As one of the effects of the Revolution of 1948, the demilitarization of Costa Rica stands as one of the most striking in a region where conflict has deep roots. Costa Rica's capacity to do violence to its citizens and to other states must be among the lowest in the world. Its abolition of the death penalty in 1878 and prohibition of a standing armed force in 1949 were benchmarks in the effort to limit state violence and increase expenditures on social programs. In a public ceremony rich with symbolism, the army commander-in-chief handed the keys to his headquarters to the minister of education who promptly converted it to a school. Costa Rica's non-military tradition, however, does have its opponents within the nation. There is a substantial pro-military sentiment that was used extensively by the Reagan government in its efforts to militarize Costa Rica. Resistance to those efforts marked a low point in US-Costa Rican relations. A disquieting recent trend is a follow up effort by the U.S. to paramilitarize Costa Rica by enlisting it in the so-called "War on Drugs" (Common Security). However, as of April 13, 2000, the United States has notified the Costa Rican government that it will quit its intentions of using Costa Rican city of Liberia's airport as an anti-drug base, a source from the Public Security Ministry disclosed. American Authorities decided to operate from a Salvadorian airport. It was preferred to make use of EL Salvador's Comalapa airport where the U.S. reached an agreement for the next 10 years (Xinhua News Agency).

http://historicaltextarchive.com/sections.php?op=viewar...
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Say_What Donating Member (1000+ posts) Send PM | Profile | Ignore Thu Dec-21-06 06:53 PM
Response to Original message
14. Could it be a buy off for CAFTA??
<clips>

Costa Rica President Pledges Free Trade Progress To Bush

The president of Costa Rica, one of the last hold-outs on a free trade agreement important to the US, Wednesday pledged he would push for passage in a visit to the Oval Office with US President George W Bush.

President Oscar Arias Sanchez told Bush his government was "determined" to get the Costa Rican congress to ratify the Central American Free Trade Agreement (CAFTA) "as soon as possible."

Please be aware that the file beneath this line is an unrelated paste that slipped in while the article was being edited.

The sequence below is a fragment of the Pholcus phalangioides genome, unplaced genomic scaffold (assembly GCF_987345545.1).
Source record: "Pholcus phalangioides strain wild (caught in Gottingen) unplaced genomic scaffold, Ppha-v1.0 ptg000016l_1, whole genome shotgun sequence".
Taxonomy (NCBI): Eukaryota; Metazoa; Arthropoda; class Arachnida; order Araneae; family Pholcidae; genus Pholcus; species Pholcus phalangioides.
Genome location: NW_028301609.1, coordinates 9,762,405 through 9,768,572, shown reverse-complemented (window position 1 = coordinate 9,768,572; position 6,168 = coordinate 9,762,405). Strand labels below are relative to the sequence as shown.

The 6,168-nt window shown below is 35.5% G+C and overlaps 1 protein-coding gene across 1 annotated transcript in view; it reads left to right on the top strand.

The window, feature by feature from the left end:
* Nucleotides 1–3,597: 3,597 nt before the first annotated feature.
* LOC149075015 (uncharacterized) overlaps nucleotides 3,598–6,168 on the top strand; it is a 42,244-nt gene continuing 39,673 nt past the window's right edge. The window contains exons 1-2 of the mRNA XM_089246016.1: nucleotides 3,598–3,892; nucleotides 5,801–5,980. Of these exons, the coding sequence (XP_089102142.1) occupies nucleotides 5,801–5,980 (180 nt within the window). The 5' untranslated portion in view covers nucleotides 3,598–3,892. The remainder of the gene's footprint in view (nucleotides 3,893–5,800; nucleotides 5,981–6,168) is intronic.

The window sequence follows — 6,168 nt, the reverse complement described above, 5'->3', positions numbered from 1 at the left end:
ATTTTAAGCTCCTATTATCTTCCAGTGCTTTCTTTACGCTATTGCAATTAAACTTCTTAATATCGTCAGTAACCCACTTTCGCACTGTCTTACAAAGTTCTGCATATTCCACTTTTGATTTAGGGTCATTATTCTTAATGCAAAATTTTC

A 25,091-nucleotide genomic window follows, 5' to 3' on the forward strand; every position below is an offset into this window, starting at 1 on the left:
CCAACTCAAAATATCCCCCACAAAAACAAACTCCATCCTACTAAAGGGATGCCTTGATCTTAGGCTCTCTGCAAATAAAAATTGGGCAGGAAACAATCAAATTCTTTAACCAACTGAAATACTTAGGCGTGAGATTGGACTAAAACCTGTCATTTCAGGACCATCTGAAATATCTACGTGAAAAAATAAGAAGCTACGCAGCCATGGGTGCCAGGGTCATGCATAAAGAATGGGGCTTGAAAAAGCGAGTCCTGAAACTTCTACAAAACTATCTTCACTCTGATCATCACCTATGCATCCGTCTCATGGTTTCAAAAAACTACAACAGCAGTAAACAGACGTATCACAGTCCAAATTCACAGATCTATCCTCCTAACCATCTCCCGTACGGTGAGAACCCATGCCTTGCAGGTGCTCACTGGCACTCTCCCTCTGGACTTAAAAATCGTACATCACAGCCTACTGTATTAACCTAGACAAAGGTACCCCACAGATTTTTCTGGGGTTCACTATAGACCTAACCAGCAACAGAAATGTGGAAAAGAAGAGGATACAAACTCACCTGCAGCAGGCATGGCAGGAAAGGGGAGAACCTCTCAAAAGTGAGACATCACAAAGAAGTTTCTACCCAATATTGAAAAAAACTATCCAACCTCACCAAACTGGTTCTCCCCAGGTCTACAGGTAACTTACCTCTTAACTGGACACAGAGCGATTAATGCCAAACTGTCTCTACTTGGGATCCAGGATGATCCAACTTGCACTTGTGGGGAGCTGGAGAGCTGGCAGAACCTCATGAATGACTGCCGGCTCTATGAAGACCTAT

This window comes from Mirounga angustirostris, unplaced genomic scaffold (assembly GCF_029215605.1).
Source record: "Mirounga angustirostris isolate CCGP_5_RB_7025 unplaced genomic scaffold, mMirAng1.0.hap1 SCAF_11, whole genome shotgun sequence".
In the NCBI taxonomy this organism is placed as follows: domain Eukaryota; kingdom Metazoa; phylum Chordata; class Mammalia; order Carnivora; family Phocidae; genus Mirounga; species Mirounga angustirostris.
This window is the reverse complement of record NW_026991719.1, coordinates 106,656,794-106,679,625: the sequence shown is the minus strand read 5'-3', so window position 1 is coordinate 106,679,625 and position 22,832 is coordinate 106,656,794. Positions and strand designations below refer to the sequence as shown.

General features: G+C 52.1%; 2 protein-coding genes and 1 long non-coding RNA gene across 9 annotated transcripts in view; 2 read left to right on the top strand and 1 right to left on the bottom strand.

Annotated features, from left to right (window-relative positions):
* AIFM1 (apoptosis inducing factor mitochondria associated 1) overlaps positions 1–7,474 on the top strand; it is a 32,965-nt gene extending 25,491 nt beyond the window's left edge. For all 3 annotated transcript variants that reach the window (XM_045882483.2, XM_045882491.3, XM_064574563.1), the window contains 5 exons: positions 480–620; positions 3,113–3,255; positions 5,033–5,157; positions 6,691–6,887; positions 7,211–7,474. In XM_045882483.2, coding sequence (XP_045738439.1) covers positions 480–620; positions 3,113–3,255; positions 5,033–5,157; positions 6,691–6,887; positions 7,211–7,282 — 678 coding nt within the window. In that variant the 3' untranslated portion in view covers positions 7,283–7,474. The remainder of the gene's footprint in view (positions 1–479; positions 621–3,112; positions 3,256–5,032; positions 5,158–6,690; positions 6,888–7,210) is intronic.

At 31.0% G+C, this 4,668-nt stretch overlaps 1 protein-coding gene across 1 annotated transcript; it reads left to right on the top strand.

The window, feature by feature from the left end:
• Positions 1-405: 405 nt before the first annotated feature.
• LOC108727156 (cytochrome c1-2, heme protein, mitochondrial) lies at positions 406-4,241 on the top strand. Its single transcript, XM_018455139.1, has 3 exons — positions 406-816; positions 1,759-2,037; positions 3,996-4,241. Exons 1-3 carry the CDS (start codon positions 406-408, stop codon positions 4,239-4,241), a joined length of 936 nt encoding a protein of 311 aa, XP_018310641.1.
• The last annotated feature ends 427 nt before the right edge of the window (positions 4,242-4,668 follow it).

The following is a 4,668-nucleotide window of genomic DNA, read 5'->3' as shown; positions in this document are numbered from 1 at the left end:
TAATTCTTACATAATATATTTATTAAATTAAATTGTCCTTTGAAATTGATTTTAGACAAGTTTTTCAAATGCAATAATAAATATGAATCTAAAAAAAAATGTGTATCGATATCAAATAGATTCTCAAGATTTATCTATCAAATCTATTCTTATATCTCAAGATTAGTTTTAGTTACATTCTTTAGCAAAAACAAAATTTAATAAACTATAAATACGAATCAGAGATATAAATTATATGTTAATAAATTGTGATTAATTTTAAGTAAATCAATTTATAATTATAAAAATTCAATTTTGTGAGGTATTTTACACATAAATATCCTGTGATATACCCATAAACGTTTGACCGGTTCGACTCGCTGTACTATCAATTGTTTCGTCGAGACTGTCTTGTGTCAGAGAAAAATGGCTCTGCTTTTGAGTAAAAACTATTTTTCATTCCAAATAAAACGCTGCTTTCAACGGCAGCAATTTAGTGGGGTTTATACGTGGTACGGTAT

In the next breath, he announced that Costa Rica was also "initiating negotiations" with the European Union about a free-trade agreement.

"We produce what we do not consume, and we consume what we do not produce," Arias said. "This is why trade is important to us."

CAFTA is to include Costa Rica, the US, Guatemala, Nicaragua, El Salvador, Honduras and, added more recently, the Dominican Republic. Costa Rica is the only country that has not yet ratified the deal.

Washington has pursued regional agreements like CAFTA and a separate free-trade agreement with Chile as an alternative to its frustrated goal of a Free Trade Area of the Americas (FTAA), blocked by Latin American economic giants like Brazil, Argentina and Venezuela.

http://www.playfuls.com/news_10_4751-Costa-Rica-Preside...

~~~~~~~~~~~~~~~~~~~~~~~~~~~~~~~~~~~~~~~~~~~~~~~~~~~~~~~~~~~~~~~~~~~~~~~~~~~~~~~~~~~~~~~~~~

<clips>

Much Costa Rican Opposition to CAFTA

San Jose, Dec 13 (Prensa Latina) Costa Ricans opposed to CAFTA, the free trade agreement with the United States, staged a rally outside Congress Wednesday, where legislators, who have been discussing the proposal since 2005, are being pressured to approve it early next year.

Costa Rica is the only Central American country that has not ratified the accord with the United States, due to extensive protests and increasing rejection within the Legislature, although the Executive favors the agreement.

Elizabeth Fonseca, PAC congresswoman(Accion Ciudadana) and coordinator of the opposition, ensured that "it will be difficult for Oscar Arias government to rid themselves of thousands of Costa Ricans opposed to that ignominious treaty."

She stressed that CAFTA will make national interests conditional upon those abroad and it is a synonym for poverty, marginality and loss of national values.

Student leaders predicted that protests against CAFTA are growing and will be larger than those held in October.

http://www.plenglish.com/article.asp?ID=%7BE3CC4CF3-C71...